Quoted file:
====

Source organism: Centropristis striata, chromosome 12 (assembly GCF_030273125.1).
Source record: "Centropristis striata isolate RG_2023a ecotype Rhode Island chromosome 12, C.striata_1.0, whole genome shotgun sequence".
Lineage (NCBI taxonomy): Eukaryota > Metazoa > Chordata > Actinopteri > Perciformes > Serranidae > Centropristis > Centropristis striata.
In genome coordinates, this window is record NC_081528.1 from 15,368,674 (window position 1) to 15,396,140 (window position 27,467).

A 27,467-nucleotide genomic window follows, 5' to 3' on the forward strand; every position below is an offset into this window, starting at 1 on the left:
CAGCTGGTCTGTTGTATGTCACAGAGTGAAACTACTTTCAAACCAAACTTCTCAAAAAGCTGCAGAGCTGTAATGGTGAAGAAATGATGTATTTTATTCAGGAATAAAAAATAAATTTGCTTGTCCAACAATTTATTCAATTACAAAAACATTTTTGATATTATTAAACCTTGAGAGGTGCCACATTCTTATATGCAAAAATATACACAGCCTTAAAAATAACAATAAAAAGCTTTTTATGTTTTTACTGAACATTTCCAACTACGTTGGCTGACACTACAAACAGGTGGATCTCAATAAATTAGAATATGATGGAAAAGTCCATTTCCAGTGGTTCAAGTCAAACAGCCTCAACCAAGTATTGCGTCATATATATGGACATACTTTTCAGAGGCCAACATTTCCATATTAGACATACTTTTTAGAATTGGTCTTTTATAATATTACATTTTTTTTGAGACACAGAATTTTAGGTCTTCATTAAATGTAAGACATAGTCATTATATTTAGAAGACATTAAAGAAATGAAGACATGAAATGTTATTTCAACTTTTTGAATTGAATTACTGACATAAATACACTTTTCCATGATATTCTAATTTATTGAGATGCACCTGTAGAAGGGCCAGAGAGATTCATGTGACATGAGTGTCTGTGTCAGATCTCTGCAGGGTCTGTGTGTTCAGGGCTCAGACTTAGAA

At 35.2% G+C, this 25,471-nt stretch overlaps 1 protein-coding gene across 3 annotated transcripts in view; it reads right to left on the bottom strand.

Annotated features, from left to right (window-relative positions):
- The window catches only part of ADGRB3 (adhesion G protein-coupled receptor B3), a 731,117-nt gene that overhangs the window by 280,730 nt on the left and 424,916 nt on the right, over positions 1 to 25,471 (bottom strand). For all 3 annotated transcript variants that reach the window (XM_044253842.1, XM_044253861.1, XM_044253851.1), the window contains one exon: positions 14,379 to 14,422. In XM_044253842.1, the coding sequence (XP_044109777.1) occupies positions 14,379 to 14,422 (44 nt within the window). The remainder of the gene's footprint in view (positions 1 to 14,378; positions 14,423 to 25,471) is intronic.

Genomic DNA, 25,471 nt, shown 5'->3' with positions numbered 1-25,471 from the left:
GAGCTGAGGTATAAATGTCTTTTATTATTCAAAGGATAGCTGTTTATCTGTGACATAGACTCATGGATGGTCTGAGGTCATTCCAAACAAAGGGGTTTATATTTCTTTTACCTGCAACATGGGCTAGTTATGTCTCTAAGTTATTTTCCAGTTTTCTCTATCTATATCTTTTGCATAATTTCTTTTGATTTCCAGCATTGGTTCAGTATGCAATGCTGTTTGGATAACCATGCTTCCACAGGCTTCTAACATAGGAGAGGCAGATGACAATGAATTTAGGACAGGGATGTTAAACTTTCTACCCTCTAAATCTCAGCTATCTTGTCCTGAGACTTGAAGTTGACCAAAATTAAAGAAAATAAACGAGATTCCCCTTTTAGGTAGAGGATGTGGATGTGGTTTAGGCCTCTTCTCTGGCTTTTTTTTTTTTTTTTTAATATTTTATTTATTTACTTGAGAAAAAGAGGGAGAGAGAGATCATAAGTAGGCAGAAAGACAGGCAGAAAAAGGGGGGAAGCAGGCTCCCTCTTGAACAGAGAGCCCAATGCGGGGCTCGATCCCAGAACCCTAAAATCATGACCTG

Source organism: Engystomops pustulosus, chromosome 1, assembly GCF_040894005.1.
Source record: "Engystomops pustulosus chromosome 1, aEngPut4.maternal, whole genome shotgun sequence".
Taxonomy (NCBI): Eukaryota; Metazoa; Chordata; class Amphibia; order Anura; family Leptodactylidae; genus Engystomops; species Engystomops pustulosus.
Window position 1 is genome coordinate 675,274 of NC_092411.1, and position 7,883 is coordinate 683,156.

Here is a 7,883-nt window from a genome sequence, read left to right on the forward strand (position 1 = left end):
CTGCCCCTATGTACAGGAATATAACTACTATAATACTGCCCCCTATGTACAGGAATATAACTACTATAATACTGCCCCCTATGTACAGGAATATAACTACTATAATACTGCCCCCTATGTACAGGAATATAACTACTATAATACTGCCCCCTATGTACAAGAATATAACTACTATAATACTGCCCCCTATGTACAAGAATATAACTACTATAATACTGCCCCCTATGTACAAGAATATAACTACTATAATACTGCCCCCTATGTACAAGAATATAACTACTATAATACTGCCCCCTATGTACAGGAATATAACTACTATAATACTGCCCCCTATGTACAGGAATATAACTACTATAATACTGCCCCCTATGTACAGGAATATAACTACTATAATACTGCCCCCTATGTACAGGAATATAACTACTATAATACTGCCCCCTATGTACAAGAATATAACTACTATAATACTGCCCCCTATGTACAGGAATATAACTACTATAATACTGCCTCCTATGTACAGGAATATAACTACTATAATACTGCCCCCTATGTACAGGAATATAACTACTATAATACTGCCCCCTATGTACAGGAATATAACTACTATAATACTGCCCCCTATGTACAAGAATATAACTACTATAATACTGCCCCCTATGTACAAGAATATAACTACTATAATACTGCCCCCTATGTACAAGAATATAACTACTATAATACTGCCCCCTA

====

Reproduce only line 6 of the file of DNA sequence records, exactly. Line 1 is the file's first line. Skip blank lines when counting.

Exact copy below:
CAGCTGGTCTGTTGTATGTCACAGAGTGAAACTACTTTCAAACCAAACTTCTCAAAAAGCTGCAGAGCTGTAATGGTGAAGAAATGATGTATTTTATTCAGGAATAAAAAATAAATTTGCTTGTCCAACAATTTATTCAATTACAAAAACATTTTTGATATTATTAAACCTTGAGAGGTGCCACATTCTTATATGCAAAAATATACACAGCCTTAAAAATAACAATAAAAAGCTTTTTATGTTTTTACTGAACATTTCCAACTACGTTGGCTGACACTACAAACAGGTGGATCTCAATAAATTAGAATATGATGGAAAAGTCCATTTCCAGTGGTTCAAGTCAAACAGCCTCAACCAAGTATTGCGTCATATATATGGACATACTTTTCAGAGGCCAACATTTCCATATTAGACATACTTTTTAGAATTGGTCTTTTATAATATTACATTTTTTTTGAGACACAGAATTTTAGGTCTTCATTAAATGTAAGACATAGTCATTATATTTAGAAGACATTAAAGAAATGAAGACATGAAATGTTATTTCAACTTTTTGAATTGAATTACTGACATAAATACACTTTTCCATGATATTCTAATTTATTGAGATGCACCTGTAGAAGGGCCAGAGAGATTCATGTGACATGAGTGTCTGTGTCAGATCTCTGCAGGGTCTGTGTGTTCAGGGCTCAGACTTAGAA